1) Determine whether your pharmacy is covered by the new regulation (i.e., do you transmit patient identifiable information electronically). If in doubt, refer to the regulation.
2) Within your operation, determine who currently has access to protected medical information [sales/front-end clerks, pharmacy department staff (pharmacists, technicians, etc.), delivery staff, billing staff, others, etc.].
3) Consider how you can maintain medical records so that each employee has access to and use of only the minimum necessary information for his/her job function. For example, what medical information is needed by the front-end sales staff, by the billing staff, etc.? Think about what policies and procedures you will develop for your pharmacy to implement HIPAA's "minimum necessary" requirement.
4) Evaluate the physical plant and operations of your facility:
a) Are computer screens with protected information visible to casual onlookers?
b) Where do you keep the pick-up register when not needed during open hours?
c) How does your pharmacy handle trash and copies of excess records? Who handles it?
d) What protections do you currently take for original patient records that must leave the pharmacy, e.g., under subpoena?
5) Keep track of all the entities to which you transfer patient medical information, such as physician offices, nursing homes, hospitals, third-party networks and/or PBM's, billing submission/claims processing agents, accountants, and independent contractors; determine the manner in which you transfer it (e-mail, fax, US Mail, private mail service, telephone/cable modem, messenger delivery services, etc.); and, evaluate the security of those transmissions. Are they susceptible to loss, or misdelivery?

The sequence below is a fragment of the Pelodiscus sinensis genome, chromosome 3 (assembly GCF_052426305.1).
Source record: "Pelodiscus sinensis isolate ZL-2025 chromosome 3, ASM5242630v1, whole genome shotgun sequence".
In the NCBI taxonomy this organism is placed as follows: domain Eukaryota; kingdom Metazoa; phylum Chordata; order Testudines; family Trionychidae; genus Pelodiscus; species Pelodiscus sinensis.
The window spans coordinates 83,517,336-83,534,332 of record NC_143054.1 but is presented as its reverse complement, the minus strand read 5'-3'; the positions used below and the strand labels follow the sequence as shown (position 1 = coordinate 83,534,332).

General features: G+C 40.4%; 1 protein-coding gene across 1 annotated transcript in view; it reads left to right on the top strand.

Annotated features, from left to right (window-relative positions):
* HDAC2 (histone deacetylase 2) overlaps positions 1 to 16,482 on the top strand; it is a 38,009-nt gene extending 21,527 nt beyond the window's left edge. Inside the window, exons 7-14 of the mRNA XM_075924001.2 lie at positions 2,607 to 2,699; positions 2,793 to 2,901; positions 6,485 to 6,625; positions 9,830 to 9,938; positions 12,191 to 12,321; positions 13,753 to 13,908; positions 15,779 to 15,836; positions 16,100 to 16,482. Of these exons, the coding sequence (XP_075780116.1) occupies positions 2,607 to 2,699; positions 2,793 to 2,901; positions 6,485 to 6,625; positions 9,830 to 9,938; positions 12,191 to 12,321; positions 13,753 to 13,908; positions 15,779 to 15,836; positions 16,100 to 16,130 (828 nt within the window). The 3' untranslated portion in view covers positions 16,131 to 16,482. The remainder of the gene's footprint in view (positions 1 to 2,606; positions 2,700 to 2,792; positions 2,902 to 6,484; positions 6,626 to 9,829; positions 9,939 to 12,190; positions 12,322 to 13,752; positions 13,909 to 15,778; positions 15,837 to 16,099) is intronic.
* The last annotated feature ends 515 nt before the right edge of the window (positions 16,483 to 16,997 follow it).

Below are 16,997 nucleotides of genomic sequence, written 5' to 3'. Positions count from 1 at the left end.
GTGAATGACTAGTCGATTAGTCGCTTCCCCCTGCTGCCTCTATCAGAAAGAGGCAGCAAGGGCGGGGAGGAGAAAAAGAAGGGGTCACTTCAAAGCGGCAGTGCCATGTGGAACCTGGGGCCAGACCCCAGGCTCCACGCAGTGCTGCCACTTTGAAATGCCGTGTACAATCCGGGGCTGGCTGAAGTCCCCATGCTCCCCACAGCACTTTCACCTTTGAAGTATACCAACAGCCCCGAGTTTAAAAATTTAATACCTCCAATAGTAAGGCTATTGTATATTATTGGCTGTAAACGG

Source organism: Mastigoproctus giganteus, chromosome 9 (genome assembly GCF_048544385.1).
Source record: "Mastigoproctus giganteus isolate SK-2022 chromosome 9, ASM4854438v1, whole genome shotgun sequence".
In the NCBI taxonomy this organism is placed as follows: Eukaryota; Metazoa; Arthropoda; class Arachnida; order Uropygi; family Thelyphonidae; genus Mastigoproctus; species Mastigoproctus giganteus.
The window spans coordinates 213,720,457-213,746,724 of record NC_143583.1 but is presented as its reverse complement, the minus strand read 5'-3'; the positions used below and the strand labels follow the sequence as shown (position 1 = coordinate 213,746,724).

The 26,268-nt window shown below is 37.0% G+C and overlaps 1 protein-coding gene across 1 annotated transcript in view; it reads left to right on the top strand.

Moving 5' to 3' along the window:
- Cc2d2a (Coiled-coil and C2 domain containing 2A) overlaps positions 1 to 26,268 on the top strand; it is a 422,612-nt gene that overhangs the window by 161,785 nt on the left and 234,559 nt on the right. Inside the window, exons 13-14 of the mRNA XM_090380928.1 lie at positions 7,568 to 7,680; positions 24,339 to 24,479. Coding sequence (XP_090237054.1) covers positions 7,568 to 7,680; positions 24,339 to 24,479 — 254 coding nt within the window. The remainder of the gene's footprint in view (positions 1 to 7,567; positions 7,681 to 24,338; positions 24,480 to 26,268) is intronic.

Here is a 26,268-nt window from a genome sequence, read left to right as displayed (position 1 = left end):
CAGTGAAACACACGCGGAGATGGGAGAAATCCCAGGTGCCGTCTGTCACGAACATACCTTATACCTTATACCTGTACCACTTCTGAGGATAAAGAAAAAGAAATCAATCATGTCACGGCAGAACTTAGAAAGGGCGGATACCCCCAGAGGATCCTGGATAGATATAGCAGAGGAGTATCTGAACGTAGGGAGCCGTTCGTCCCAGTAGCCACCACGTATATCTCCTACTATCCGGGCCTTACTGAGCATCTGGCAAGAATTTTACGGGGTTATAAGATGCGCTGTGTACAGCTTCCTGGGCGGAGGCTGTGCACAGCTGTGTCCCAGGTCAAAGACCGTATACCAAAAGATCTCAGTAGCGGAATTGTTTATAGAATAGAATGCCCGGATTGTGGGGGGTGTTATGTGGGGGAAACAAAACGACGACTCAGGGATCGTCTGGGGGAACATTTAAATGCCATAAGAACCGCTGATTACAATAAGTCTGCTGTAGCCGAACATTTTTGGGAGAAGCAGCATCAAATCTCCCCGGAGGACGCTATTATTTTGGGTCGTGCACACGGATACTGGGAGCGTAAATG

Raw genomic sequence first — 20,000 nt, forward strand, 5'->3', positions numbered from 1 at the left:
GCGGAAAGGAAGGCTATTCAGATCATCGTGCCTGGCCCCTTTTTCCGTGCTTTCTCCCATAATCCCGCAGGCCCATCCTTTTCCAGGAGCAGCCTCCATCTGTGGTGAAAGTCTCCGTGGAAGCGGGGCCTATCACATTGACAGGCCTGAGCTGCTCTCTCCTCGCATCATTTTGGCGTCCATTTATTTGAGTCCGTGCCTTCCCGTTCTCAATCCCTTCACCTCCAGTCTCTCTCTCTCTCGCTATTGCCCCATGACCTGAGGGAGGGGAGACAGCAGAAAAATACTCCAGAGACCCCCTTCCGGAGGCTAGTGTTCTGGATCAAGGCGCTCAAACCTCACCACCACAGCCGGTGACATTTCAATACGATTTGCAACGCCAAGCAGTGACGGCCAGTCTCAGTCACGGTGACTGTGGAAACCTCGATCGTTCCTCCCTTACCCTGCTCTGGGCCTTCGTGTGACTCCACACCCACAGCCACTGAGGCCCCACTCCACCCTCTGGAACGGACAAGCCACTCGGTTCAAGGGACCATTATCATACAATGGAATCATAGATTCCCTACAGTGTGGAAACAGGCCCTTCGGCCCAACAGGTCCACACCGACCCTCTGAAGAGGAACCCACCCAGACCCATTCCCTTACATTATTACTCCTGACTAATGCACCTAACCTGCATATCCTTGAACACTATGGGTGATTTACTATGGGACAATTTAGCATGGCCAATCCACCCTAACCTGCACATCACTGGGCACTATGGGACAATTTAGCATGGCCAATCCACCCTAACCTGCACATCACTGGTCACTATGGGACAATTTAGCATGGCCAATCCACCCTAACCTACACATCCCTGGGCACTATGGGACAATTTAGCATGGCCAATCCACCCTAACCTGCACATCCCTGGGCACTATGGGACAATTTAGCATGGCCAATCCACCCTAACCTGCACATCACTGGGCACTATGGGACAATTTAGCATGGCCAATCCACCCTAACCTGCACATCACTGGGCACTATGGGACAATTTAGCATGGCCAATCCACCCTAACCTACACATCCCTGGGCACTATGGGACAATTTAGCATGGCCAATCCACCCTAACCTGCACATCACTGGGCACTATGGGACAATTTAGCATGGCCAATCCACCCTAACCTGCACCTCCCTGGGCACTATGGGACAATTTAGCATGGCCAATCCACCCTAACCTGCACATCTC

6) Determine who your pharmacy's "business associates" are, and those to whom you are a business associate, concerning which you will seek contract revisions that will assure compliance with HIPAA privacy and security requirements. [Business associates under the HIPAA rule are entities who assist with activities that involve protected health information, and may include claims processors, utilization reviewers, quality assurance reviewers, billing agents, lawyers, and accountants.]
7) Review current Louisiana laws regarding medical privacy, which laws are operable until/unless supplanted by the federal privacy requirement.
8) Determine the relationship between the new HIPAA privacy and security regulation, the existing state licensure regulations, and federal and state Medicare or Medicaid regulations. Familiarize yourself with current licensure, conditions of participation, OIG compliance guidance requirements that relate to privacy and security of patient records. Inspectors and auditors are likely to begin to focus attention on these requirements.